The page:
Your First Portfolio

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Assembling your portfolio - photo by Beo Beyond

Once you’ve been in photography a few years, it will be time to put together a portfolio.

The most common mistake new photographers make is trying to include all of their very best work.

The goal of a good portfolio is to organize your work around themes and demonstrate your ability to capture the essence of that theme.  Sometimes, the request for a portfolio will be aligned with a particular theme.  So if you have one good landscape, avoid the temptation to try and slip it in with a series about people.

When it comes to selecting the specific photos in a portfolio, you might consider asking for help from friends or relatives with artistic talent.  You might look at your own photos differently than gallery owner or magazine editor.  You might be tempted to pick the pretty ones, an outside observer might make choices that are more reflective of your unique style as a photographer.

That’s really the key for assembling a compelling portfolio; selecting pictures with a compelling and unique visual style, not necessarily the pretty ones.

Another factor that will determine your shot selection for a portfolio is the intended audience.  Is it a portfolio for a gallery or print magazine?  There is a very large difference in shot selection between an artistic audience and a journalistic audience.  For an artistic audience, you’ll want to select pictures for visual talent and uniqueness. For art you’re usually making a statement and, sometimes, that statement doesn’t make a lot of sense for many people.  That’s okay in an artistic setting.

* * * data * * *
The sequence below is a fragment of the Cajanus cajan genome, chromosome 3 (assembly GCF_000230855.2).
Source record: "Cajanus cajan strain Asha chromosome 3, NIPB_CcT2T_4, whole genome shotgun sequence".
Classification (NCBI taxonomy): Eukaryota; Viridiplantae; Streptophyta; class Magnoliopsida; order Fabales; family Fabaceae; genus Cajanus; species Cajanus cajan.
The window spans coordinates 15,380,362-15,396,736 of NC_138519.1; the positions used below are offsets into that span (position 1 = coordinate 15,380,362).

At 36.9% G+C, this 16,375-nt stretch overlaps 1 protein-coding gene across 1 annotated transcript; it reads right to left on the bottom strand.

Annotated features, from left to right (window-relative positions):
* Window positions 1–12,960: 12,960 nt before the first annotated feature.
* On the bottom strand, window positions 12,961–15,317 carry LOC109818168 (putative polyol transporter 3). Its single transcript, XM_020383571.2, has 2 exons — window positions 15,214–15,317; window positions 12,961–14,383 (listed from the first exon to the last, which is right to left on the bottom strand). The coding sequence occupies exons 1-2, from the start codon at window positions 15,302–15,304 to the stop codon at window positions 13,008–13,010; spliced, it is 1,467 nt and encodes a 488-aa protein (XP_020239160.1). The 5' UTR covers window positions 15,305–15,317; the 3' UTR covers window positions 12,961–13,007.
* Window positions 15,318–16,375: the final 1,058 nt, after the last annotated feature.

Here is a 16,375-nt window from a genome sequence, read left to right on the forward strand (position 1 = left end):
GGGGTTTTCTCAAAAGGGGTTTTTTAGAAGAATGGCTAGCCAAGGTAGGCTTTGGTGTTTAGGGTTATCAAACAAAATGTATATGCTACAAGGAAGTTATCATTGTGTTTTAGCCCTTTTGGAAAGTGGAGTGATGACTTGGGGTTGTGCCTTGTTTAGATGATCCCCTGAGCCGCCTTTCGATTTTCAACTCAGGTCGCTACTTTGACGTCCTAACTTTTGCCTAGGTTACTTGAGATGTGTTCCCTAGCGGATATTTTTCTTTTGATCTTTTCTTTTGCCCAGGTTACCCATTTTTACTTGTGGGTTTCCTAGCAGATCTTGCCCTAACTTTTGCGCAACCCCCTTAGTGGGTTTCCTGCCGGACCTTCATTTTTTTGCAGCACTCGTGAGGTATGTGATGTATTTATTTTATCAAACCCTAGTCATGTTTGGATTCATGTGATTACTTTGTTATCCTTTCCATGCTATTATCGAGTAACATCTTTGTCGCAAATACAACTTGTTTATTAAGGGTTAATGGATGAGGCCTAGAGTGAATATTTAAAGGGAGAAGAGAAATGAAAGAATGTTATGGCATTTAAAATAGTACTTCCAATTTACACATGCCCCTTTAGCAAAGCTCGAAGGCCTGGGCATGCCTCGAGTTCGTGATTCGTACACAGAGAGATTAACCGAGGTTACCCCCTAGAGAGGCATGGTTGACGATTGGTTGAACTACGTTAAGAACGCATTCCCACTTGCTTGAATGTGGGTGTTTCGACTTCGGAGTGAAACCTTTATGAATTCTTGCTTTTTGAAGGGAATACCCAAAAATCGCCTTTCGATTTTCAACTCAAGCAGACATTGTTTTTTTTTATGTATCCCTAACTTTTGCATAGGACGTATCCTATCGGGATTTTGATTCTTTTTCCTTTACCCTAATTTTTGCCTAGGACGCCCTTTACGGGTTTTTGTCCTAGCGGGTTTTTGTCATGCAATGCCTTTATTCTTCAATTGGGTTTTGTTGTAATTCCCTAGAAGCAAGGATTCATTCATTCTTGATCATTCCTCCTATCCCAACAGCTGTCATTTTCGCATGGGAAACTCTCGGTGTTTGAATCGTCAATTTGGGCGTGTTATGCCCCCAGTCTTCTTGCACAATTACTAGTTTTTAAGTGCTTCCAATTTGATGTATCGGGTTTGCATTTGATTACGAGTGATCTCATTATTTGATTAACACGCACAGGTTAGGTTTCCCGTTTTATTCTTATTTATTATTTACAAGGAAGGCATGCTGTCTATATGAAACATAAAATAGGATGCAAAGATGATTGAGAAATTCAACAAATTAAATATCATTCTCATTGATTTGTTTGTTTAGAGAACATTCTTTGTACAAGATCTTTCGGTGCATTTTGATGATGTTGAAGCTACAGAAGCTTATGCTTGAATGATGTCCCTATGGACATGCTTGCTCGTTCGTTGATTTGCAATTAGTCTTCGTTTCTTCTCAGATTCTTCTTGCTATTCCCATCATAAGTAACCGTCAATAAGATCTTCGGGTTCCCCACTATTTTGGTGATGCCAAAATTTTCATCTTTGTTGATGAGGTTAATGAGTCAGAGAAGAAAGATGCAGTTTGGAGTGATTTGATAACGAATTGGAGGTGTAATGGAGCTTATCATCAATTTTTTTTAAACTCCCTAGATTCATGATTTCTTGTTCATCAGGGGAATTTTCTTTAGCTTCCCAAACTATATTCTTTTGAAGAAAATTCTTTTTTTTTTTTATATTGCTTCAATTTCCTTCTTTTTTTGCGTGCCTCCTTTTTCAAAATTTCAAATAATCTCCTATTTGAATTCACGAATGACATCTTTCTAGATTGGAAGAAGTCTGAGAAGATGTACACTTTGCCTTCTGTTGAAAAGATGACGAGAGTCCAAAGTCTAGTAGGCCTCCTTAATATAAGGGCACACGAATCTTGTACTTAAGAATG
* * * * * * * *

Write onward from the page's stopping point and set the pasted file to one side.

For a journalism customer all the decision factors change.  In journalism you’re not making a statement, you’re telling a story.  It’s okay if your subject is making a statement, but not the photographer.  Your job as the photographer is to tell the story of the person or persons making the statement or being acted upon by the outside world.  It is a largely different point of view that inspires and requires a different approach to capturing images.  In journalistic shots, you’re trying to capture the gritty reality of the situation and reality is rarely pretty.

Displaying your portfolio can be a challenge.  Most people will set up a slick web site with some nifty JavaScript or Flash.  That’s all well and good, but then you have to convince a busy person who probably has dozens of photographers pushing work at them to visit your web site.  I’ve never been comfortable with that strategy.

Another common distribution medium is CDROM, DVD or some type of storage device.  I don’t like that option, either.  It’s shares a problem with web sites in that it depends on the monitor of the person accessing the site or playing the CD.  Computer monitors can vary widely in their display qualities and color rendition.

My preferred method of delivering a portfolio might seem terribly old fashioned in the internet age, but I like getting prints and putting them in a binder.  Along with the binder I send a postage-paid return envelope.  Yes, it’s old school technology, but it works on the train, bus or the back of a taxi.

In this days of iPads and smart mobile devices, a plug-in storage device may be turning into the default option. Portability becomes more important as fewer people bother with heavy briefcases.  Everything is on their iPad.



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